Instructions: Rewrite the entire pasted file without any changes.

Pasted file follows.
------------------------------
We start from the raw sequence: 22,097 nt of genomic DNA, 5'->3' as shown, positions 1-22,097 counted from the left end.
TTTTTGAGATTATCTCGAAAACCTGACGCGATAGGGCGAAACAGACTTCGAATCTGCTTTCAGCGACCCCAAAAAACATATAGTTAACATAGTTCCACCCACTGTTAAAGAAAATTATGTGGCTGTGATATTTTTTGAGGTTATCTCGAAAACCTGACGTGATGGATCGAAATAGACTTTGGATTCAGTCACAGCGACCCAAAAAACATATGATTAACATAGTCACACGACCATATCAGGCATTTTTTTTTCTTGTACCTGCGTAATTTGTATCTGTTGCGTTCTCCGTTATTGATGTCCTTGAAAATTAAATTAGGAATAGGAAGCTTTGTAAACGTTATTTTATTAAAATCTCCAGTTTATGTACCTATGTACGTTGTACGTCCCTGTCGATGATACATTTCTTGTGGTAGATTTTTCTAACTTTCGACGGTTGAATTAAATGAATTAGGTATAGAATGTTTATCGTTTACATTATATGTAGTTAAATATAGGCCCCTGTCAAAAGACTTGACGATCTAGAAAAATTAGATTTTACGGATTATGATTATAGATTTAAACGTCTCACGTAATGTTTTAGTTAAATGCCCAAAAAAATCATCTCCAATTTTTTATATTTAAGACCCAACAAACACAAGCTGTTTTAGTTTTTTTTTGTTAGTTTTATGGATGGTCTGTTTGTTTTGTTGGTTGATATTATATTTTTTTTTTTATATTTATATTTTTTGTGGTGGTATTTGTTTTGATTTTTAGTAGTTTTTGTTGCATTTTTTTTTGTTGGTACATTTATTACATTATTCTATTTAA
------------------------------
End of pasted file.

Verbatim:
We start from the raw sequence: 22,097 nt of genomic DNA, 5'->3' as shown, positions 1-22,097 counted from the left end.
TTTTTGAGATTATCTCGAAAACCTGACGCGATAGGGCGAAACAGACTTCGAATCTGCTTTCAGCGACCCCAAAAAACATATAGTTAACATAGTTCCACCCACTGTTAAAGAAAATTATGTGGCTGTGATATTTTTTGAGGTTATCTCGAAAACCTGACGTGATGGATCGAAATAGACTTTGGATTCAGTCACAGCGACCCAAAAAACATATGATTAACATAGTCACACGACCATATCAGGCATTTTTTTTTCTTGTACCTGCGTAATTTGTATCTGTTGCGTTCTCCGTTATTGATGTCCTTGAAAATTAAATTAGGAATAGGAAGCTTTGTAAACGTTATTTTATTAAAATCTCCAGTTTATGTACCTATGTACGTTGTACGTCCCTGTCGATGATACATTTCTTGTGGTAGATTTTTCTAACTTTCGACGGTTGAATTAAATGAATTAGGTATAGAATGTTTATCGTTTACATTATATGTAGTTAAATATAGGCCCCTGTCAAAAGACTTGACGATCTAGAAAAATTAGATTTTACGGATTATGATTATAGATTTAAACGTCTCACGTAATGTTTTAGTTAAATGCCCAAAAAAATCATCTCCAATTTTTTATATTTAAGACCCAACAAACACAAGCTGTTTTAGTTTTTTTTTGTTAGTTTTATGGATGGTCTGTTTGTTTTGTTGGTTGATATTATATTTTTTTTTTTATATTTATATTTTTTGTGGTGGTATTTGTTTTGATTTTTAGTAGTTTTTGTTGCATTTTTTTTTGTTGGTACATTTATTACATTATTCTATTTAA